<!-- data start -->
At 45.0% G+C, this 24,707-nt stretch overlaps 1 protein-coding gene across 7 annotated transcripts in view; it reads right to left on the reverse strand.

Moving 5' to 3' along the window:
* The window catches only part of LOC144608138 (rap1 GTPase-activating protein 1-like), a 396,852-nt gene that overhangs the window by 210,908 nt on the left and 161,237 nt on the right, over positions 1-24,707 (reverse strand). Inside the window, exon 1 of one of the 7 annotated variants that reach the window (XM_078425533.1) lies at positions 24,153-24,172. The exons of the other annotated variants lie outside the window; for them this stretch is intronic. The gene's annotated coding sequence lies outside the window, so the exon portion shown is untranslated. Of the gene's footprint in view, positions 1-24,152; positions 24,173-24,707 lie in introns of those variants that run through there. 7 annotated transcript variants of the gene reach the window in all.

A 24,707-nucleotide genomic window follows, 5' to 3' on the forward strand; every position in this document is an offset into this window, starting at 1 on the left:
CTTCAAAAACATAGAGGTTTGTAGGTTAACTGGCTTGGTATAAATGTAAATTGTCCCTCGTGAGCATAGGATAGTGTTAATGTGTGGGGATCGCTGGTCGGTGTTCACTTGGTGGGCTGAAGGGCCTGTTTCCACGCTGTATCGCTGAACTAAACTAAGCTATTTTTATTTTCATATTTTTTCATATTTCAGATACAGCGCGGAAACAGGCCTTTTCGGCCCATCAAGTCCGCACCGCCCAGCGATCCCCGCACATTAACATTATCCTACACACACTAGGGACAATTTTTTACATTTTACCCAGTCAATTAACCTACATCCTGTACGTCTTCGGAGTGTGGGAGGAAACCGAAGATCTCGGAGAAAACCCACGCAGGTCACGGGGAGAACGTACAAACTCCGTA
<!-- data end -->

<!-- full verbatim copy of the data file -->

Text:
At 45.0% G+C, this 24,707-nt stretch overlaps 1 protein-coding gene across 7 annotated transcripts in view; it reads right to left on the reverse strand.

Moving 5' to 3' along the window:
* The window catches only part of LOC144608138 (rap1 GTPase-activating protein 1-like), a 396,852-nt gene that overhangs the window by 210,908 nt on the left and 161,237 nt on the right, over positions 1-24,707 (reverse strand). Inside the window, exon 1 of one of the 7 annotated variants that reach the window (XM_078425533.1) lies at positions 24,153-24,172. The exons of the other annotated variants lie outside the window; for them this stretch is intronic. The gene's annotated coding sequence lies outside the window, so the exon portion shown is untranslated. Of the gene's footprint in view, positions 1-24,152; positions 24,173-24,707 lie in introns of those variants that run through there. 7 annotated transcript variants of the gene reach the window in all.

A 24,707-nucleotide genomic window follows, 5' to 3' on the forward strand; every position in this document is an offset into this window, starting at 1 on the left:
CTTCAAAAACATAGAGGTTTGTAGGTTAACTGGCTTGGTATAAATGTAAATTGTCCCTCGTGAGCATAGGATAGTGTTAATGTGTGGGGATCGCTGGTCGGTGTTCACTTGGTGGGCTGAAGGGCCTGTTTCCACGCTGTATCGCTGAACTAAACTAAGCTATTTTTATTTTCATATTTTTTCATATTTCAGATACAGCGCGGAAACAGGCCTTTTCGGCCCATCAAGTCCGCACCGCCCAGCGATCCCCGCACATTAACATTATCCTACACACACTAGGGACAATTTTTTACATTTTACCCAGTCAATTAACCTACATCCTGTACGTCTTCGGAGTGTGGGAGGAAACCGAAGATCTCGGAGAAAACCCACGCAGGTCACGGGGAGAACGTACAAACTCCGTA